Associate Professor Jeroen van Oijen and his team at the department of Mechanical Engineering will develop a revolutionary combustion engine that converts renewable fuels into clean power. The engine is based on a new technique called the Argon Power Cycle (APC), which uses argon instead of air to burn the fuel. Using argon results in a much higher efficiency than air. As an added bonus, it does not produce harmful nitrogen oxide emissions.
The combustion engine ideally uses hydrogen as a fuel, but also works on biofuels, which means that it can operate during periods when there is no hydrogen available. As the APC engine is closed, the argon doesn’t leave the engine and any CO2 that is produced can be reused, thus making the whole system pollution-free. The APC engine is ideal for use in energy storage. It can convert renewable energy that is stored as hydrogen back into electricity much more efficiently than fuel cells.
Van Oijen is very pleased with the NWO grant. “It allows me and my team to develop the advanced computer models and laser diagnostics that are needed to optimise this sustainable combustion process. And that is great news for the environment!”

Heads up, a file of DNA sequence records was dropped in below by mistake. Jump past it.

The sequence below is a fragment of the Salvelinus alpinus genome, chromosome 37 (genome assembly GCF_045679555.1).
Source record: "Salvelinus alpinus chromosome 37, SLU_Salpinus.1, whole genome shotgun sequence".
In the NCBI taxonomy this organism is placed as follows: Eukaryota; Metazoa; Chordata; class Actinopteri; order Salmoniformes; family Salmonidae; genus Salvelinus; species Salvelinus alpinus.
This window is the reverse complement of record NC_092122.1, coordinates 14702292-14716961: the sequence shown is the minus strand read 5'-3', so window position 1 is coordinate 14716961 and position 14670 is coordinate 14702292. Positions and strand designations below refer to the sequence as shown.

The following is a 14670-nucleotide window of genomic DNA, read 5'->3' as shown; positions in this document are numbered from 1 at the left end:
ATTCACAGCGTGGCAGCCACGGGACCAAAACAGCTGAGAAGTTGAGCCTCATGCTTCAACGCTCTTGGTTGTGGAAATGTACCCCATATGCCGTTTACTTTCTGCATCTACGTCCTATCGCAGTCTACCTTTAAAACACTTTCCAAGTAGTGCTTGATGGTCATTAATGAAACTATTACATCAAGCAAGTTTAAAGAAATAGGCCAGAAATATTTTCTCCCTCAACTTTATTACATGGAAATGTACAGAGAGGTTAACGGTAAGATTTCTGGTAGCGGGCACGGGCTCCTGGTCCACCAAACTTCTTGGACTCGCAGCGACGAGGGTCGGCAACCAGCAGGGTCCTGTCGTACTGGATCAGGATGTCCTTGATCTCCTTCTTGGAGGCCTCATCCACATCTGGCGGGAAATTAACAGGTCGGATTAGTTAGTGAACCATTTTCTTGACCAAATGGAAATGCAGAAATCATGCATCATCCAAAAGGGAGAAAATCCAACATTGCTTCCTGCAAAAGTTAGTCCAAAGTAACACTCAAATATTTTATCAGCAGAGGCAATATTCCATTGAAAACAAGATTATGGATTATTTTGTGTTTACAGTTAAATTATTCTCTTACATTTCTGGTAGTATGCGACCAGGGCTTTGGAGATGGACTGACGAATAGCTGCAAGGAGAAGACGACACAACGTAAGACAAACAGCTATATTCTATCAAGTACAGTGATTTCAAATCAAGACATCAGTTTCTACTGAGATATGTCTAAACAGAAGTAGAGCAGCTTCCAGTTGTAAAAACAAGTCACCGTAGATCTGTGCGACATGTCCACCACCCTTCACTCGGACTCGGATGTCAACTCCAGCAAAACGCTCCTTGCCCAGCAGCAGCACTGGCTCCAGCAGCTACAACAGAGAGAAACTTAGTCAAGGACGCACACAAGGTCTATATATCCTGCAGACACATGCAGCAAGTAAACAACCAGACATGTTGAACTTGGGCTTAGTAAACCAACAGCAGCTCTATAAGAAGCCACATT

Promising new class of nanomaterials
With her NWO-Vici grant, Professor Ageeth Bol at the department of Applied Physics will develop new fabrication schemes for so-called 2D-TMDs (two-dimensional transition metal dichalcogenides), a promising new class of nanomaterials. Current fabrication methods for 2D-TMDs do not provide sufficient control over the inclusion of defects in these materials. For nanoelectronics, pristine 2D-TMDs without defects are essential, while for application in catalytic reactions associated with energy storage, it is desirable to have defects at specific locations in the materials.
“This funding will help address the challenge of controlling and manipulating defects in 2D-TMDs using atomic layer deposition”, says Professor Bol. “We wish to precisely regulate the presence or concentration of defects in 2D-TMDs. This will help to realise the full potential of these materials for use in nanoelectronics, where defects should be absent and as a catalyst in the electrochemical production of H2 for fuel cells via water splitting, where defects are vital.”
NWO announced its annual awards of the Vici grants today. Of the 242 applicants 32 academics each received grants of 1.5 million euros. The ‘Vici’s’ are geared towards advanced academics to help build their own research groups. The grant is one of the biggest academic grants in the Netherlands that is awarded to individuals.